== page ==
Notification can be provided to the affected persons by mail, e-mail, or telephone. If the cost of providing regular notice would exceed $250,000, the amount of people to be notified exceeds 500,000, or the data collector does not have sufficient contact information, substitute notice may be provided. When substitute notice is used, it must consist of all of the following, as applicable: e-mail notice, conspicuous posting on the business's or agency's web site, and notification to major statewide media. If the business or government agency demonstrates that it has ten or fewer employees and that the cost of providing the disclosures or notice will exceed $10,000, it may provide substitute notice, including: notification by paid advertisement in a local newspaper that is distributed in the area in which the business or agency is located; conspicuous posting on the business's or agency's web site; and notification to major media outlets in the geographic area in which the business or agency is located.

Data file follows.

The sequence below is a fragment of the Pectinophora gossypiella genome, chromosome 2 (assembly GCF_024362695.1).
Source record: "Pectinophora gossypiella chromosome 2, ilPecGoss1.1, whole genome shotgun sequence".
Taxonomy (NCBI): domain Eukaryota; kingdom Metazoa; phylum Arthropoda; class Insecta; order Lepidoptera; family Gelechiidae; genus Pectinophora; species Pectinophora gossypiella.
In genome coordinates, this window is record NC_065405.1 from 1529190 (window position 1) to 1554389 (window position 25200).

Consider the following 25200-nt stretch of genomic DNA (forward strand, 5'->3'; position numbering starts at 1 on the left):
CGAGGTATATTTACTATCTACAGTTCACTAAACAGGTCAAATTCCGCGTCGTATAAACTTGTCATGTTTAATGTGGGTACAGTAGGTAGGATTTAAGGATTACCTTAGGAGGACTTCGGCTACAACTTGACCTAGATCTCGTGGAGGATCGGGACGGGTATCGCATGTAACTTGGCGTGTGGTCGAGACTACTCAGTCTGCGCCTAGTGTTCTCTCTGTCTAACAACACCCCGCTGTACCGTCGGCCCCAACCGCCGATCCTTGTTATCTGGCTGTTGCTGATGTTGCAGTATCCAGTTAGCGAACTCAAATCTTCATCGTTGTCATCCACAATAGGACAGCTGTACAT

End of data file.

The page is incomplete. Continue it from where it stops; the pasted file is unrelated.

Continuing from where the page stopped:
Statute: §1349.19: http://codes.ohio.gov/orc/1349.19
Statute: §1347.12: http://codes.ohio.gov/orc/1347.12
Social Security Number Protection
State law prohibits any public records from being posted on the Internet or otherwise made available to the general public if they contain an individual's Social Security number (SSN), unless the SSN is redacted, encrypted, or truncated. If a document that is already posted or available to the general public contains a person's Social Security number, the person responsible for an office's public records must redact, encrypt, or truncate the SSN from the document. A person whose SSN is available online may request that it be redacted. The public agency responsible for the record must redact the information within five business days.
Statute: §149.45: http://codes.ohio.gov/orc/149.45